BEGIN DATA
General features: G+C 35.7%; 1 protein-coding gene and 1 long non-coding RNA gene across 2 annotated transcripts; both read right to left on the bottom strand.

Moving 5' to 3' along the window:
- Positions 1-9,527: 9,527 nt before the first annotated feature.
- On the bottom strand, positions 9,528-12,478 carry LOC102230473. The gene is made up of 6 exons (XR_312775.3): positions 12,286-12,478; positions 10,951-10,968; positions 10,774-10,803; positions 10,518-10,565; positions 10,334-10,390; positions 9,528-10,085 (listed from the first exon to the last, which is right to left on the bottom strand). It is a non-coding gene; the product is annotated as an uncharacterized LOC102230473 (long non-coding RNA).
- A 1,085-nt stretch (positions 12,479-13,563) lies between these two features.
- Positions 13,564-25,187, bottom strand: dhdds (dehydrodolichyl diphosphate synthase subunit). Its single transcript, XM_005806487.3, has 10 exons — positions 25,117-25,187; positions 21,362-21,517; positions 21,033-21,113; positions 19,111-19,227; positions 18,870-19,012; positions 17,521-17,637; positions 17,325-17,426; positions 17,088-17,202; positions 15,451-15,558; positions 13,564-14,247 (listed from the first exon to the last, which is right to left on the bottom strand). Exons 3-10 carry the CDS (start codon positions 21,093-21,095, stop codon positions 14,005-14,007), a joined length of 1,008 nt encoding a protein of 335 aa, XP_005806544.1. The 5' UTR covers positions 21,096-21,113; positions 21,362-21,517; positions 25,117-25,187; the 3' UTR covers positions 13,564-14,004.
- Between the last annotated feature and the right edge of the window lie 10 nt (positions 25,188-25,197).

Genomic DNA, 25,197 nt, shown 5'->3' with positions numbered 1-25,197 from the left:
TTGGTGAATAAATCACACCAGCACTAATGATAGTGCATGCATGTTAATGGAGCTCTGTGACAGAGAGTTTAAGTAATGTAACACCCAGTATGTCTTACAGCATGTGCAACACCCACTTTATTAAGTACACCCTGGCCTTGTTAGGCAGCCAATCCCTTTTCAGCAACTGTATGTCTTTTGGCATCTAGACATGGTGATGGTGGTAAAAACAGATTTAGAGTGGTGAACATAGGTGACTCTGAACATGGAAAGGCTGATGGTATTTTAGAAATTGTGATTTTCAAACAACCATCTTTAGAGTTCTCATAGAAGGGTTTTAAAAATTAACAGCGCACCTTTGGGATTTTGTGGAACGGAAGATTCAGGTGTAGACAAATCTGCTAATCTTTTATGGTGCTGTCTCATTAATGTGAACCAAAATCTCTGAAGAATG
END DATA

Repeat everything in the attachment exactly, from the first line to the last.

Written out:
General features: G+C 35.7%; 1 protein-coding gene and 1 long non-coding RNA gene across 2 annotated transcripts; both read right to left on the bottom strand.

Moving 5' to 3' along the window:
- Positions 1-9,527: 9,527 nt before the first annotated feature.
- On the bottom strand, positions 9,528-12,478 carry LOC102230473. The gene is made up of 6 exons (XR_312775.3): positions 12,286-12,478; positions 10,951-10,968; positions 10,774-10,803; positions 10,518-10,565; positions 10,334-10,390; positions 9,528-10,085 (listed from the first exon to the last, which is right to left on the bottom strand). It is a non-coding gene; the product is annotated as an uncharacterized LOC102230473 (long non-coding RNA).
- A 1,085-nt stretch (positions 12,479-13,563) lies between these two features.
- Positions 13,564-25,187, bottom strand: dhdds (dehydrodolichyl diphosphate synthase subunit). Its single transcript, XM_005806487.3, has 10 exons — positions 25,117-25,187; positions 21,362-21,517; positions 21,033-21,113; positions 19,111-19,227; positions 18,870-19,012; positions 17,521-17,637; positions 17,325-17,426; positions 17,088-17,202; positions 15,451-15,558; positions 13,564-14,247 (listed from the first exon to the last, which is right to left on the bottom strand). Exons 3-10 carry the CDS (start codon positions 21,093-21,095, stop codon positions 14,005-14,007), a joined length of 1,008 nt encoding a protein of 335 aa, XP_005806544.1. The 5' UTR covers positions 21,096-21,113; positions 21,362-21,517; positions 25,117-25,187; the 3' UTR covers positions 13,564-14,004.
- Between the last annotated feature and the right edge of the window lie 10 nt (positions 25,188-25,197).

Genomic DNA, 25,197 nt, shown 5'->3' with positions numbered 1-25,197 from the left:
TTGGTGAATAAATCACACCAGCACTAATGATAGTGCATGCATGTTAATGGAGCTCTGTGACAGAGAGTTTAAGTAATGTAACACCCAGTATGTCTTACAGCATGTGCAACACCCACTTTATTAAGTACACCCTGGCCTTGTTAGGCAGCCAATCCCTTTTCAGCAACTGTATGTCTTTTGGCATCTAGACATGGTGATGGTGGTAAAAACAGATTTAGAGTGGTGAACATAGGTGACTCTGAACATGGAAAGGCTGATGGTATTTTAGAAATTGTGATTTTCAAACAACCATCTTTAGAGTTCTCATAGAAGGGTTTTAAAAATTAACAGCGCACCTTTGGGATTTTGTGGAACGGAAGATTCAGGTGTAGACAAATCTGCTAATCTTTTATGGTGCTGTCTCATTAATGTGAACCAAAATCTCTGAAGAATG